With Donald Trump’s recent transition into the presidency behind us, he and his administration are facing their first political stare-down with economic rival and frequent Donald Trump talking point: China.

On Monday, Sean Spicer, new White House Press Secretary, made a clear statement regarding the Trump administration’s stance on China’s aggressive behavior in the South China Sea.  When asked about China’s development and militarization of man-made islands within the waterway, Spicer did not mince words.

“I think the US is going to make sure we protect our interests there,” Spicer said. “If those islands are, in fact, in international waters and not part of China proper, yeah, we’ll make sure we defend international interests from being taken over by one country.”

His response closely echoes that of Rex Tillerson, Trump’s nominee for Secretary of State, who drew a hard-line during his confirmation hearing when he compared China’s island building to Russia’s 2014 military annexation of Crimea – an act denounced by NATO that continues to prompt a militarization of the border between Russia and Eastern Europe.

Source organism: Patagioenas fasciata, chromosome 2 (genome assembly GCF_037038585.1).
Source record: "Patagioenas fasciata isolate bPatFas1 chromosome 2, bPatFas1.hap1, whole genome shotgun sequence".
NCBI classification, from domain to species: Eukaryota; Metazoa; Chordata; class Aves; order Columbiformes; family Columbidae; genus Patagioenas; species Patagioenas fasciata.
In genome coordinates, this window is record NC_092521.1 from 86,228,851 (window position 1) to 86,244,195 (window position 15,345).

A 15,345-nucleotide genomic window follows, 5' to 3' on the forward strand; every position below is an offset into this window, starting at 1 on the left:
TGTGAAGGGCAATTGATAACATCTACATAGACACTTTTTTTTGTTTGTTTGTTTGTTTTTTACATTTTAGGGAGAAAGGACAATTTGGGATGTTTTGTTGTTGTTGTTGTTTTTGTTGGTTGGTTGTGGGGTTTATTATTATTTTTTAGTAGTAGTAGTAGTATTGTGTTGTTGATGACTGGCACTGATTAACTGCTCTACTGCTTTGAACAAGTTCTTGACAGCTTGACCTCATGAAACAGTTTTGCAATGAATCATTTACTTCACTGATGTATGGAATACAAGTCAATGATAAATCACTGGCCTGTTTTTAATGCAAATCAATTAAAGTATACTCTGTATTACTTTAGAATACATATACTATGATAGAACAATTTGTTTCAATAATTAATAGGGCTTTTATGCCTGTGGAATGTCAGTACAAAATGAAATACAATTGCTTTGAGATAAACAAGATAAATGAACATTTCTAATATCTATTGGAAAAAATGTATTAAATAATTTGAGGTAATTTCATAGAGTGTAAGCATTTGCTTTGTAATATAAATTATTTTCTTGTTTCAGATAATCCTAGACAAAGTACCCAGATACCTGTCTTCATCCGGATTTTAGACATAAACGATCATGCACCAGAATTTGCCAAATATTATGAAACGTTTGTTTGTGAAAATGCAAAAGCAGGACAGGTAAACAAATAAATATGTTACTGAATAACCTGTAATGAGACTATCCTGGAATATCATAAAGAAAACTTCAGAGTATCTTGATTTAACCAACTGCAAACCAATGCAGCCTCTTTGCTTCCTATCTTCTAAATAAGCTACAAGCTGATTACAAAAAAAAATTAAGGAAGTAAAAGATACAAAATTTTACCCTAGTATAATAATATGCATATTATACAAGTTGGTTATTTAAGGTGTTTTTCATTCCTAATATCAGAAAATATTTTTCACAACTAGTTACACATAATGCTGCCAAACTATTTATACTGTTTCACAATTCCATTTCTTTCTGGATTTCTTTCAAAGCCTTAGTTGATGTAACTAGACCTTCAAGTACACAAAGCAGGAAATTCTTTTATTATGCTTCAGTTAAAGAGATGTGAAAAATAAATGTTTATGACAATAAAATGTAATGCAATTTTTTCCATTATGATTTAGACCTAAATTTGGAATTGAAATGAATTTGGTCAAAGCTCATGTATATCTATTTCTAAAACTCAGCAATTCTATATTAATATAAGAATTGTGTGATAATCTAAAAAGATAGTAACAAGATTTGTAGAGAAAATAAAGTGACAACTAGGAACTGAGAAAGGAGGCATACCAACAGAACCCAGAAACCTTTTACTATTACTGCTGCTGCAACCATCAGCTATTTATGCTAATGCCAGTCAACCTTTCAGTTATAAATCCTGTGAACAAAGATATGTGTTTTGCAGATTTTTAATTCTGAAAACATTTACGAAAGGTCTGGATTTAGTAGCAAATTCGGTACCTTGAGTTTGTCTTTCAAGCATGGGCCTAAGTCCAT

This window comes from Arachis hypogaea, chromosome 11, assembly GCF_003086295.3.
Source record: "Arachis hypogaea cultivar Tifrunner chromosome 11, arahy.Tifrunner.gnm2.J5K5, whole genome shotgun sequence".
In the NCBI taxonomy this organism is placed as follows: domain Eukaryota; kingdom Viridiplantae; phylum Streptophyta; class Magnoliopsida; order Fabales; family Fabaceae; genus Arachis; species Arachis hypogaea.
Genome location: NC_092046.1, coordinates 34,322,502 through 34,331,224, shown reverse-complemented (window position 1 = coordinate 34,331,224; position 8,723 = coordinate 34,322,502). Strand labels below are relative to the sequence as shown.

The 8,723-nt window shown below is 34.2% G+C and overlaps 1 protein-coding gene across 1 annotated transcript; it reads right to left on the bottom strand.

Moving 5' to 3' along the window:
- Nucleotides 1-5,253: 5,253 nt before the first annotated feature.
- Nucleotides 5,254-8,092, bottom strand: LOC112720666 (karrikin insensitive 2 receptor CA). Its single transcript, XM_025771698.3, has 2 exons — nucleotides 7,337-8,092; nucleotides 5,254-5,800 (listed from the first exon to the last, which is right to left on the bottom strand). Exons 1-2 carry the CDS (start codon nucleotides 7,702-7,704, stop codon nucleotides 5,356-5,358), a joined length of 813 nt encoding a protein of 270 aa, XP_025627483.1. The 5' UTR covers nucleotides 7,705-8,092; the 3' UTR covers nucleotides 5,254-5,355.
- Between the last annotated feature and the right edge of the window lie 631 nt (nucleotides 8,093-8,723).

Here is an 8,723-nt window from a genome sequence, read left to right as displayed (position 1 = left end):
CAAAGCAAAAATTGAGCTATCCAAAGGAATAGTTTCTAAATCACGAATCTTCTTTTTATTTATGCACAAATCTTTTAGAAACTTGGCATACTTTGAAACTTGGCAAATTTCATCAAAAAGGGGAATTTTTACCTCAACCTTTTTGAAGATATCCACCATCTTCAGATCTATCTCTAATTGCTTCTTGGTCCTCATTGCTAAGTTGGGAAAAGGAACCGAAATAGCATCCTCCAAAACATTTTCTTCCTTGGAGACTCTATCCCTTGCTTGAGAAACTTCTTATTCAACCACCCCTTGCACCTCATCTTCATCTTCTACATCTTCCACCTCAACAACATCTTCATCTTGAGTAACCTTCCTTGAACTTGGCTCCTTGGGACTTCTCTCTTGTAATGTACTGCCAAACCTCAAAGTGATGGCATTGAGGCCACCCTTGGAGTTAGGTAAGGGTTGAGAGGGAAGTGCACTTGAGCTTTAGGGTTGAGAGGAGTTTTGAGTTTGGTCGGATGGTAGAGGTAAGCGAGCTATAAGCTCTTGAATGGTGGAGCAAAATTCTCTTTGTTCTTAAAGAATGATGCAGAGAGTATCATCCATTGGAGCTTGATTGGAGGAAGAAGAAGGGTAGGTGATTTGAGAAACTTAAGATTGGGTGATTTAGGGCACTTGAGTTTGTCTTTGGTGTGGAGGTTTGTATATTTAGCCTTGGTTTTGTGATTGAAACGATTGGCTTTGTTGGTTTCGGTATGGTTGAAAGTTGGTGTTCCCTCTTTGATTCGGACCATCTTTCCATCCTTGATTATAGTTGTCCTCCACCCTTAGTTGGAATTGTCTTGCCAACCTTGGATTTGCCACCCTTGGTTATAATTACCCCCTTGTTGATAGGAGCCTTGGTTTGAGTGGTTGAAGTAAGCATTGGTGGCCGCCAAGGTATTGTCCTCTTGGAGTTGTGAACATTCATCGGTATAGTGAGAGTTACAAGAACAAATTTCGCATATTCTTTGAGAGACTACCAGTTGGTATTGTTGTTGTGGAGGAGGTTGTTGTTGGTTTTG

“The island building in the South China Sea itself in many respects in my view is akin to Russia’s taking of Crimea,” he said, calling it the “taking of territory others have laid claim to.”  He went on to say that it was a lack of a “vigorous response” from the United States that “has allowed them to keep pushing the envelope on this.”

A foreign ministry spokeswoman for the Chinese government, Hua Chunying, fired back at Trump’s team in a regular press briefing on Tuesday, effectively telling America to mind its own business.

“The United States is not a party to the South China Sea dispute,” she told reporters.  “We urge the United States to respect the facts, speak and act cautiously to avoid harming the peace and stability of the South China Sea.”

She continued, “Our actions in the South China Sea are reasonable and fair. No matter what changes happen in other countries, what they say or what they want to do, China’s resolve to protect its sovereignty and maritime rights in the South China Sea will not change.”